If you play in a lottery pool, you will all receive checks for your portion of the money, with the required amount of tax withheld from each member. You will all have to fill out individual W-2G forms regarding your tax liability. Each individual must fill out a claim form and state what percentage of the prize they are claiming.

Claim Period

You have 180 days from the date of the draw to claim your Powerball prize, otherwise the money will be transferred to the dividend fund. If you win the jackpot, you can take up to 60 days from the date you come forward to decide whether you want to accept the annuity or the lump sum payment.

Lost and Damaged Tickets

Your Powerball ticket is the only proof that you have played the game so you have no grounds to make a claim if you lose it. You should print your name on the ticket and sign it to prevent anyone else from being able to make a claim. You are also unlikely to be able to claim a prize with a damaged ticket, as it must meet a series of validation requirements to check that it is still intact, legible and has not been altered in any way.

Going Public

You cannot stay anonymous if you win a large Powerball prize in Idaho. Your name, city, county, state of residence and prize amount will be made public, while your photograph may also be used for promotional purposes.

Where Does the Money Go?

The majority of the revenue, 67 percent, is used to pay Powerball prizes, while retailers receive a six percent commission for the tickets they sell. There are a number of smaller costs, including program operations and game support (four percent), administration (two percent) and marketing communications (one percent). The Idaho Lottery’s primary mission is to give back to the people of the state, so 20 percent is set aside for the annual dividend.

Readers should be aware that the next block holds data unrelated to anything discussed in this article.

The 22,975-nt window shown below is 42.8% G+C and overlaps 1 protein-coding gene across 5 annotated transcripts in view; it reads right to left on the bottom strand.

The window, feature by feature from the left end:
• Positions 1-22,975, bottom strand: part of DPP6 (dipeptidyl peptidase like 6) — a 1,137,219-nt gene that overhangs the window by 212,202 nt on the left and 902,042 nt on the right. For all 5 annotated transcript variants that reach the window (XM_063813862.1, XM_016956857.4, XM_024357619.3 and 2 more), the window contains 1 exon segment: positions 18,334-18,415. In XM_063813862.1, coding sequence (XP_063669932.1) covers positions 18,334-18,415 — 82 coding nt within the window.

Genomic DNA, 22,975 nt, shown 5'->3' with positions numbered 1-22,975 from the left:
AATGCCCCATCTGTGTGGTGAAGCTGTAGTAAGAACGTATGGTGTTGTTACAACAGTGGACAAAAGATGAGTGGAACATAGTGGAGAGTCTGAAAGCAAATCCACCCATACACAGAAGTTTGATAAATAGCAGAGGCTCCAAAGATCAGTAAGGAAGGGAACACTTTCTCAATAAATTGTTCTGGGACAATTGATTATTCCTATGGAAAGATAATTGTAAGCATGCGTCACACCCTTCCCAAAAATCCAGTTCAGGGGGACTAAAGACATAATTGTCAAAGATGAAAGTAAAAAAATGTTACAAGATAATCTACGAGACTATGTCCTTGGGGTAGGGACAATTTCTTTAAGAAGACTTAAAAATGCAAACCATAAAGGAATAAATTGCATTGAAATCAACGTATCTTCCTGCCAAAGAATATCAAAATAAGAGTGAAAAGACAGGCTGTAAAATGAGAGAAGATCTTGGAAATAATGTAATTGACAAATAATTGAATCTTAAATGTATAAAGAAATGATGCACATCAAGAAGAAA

Half of the dividend is given to public schools, with funds spread out to different districts to buy new equipment or help with essential maintenance or repairs. The other 50 percent goes to the Permanent Building Fund, which provides financial support for Idaho's colleges and universities.

Idaho Powerball Winners

Brad Duke, from the city of Star in northwest Idaho, set the record for the biggest Powerball win in the state when he claimed $220 million on Memorial Day weekend in May 2005. A regional fitness director, Brad bought his ticket at Jackson’s Food Mart in Boise and didn’t even think about the results until a friend mentioned later that someone in the area had won the jackpot. He asked for his ticket to be checked when he stopped for fuel at Stinker Station and the surveillance footage from the store which later played on the local news showed two female employees jumping up and down in excitement.

Brad retreated to his truck to phone his dad, unsure if he had even paid for his fuel. When he eventually came forward, Brad decided to take the one-time payment of $125 million. He said he wanted to buy a new car, take a trip with friends, buy a new bike and maybe build a house in Boise. However, he added that he would avoid making too many large purchases as he wanted to create a billion-dollar empire to better take care of his family.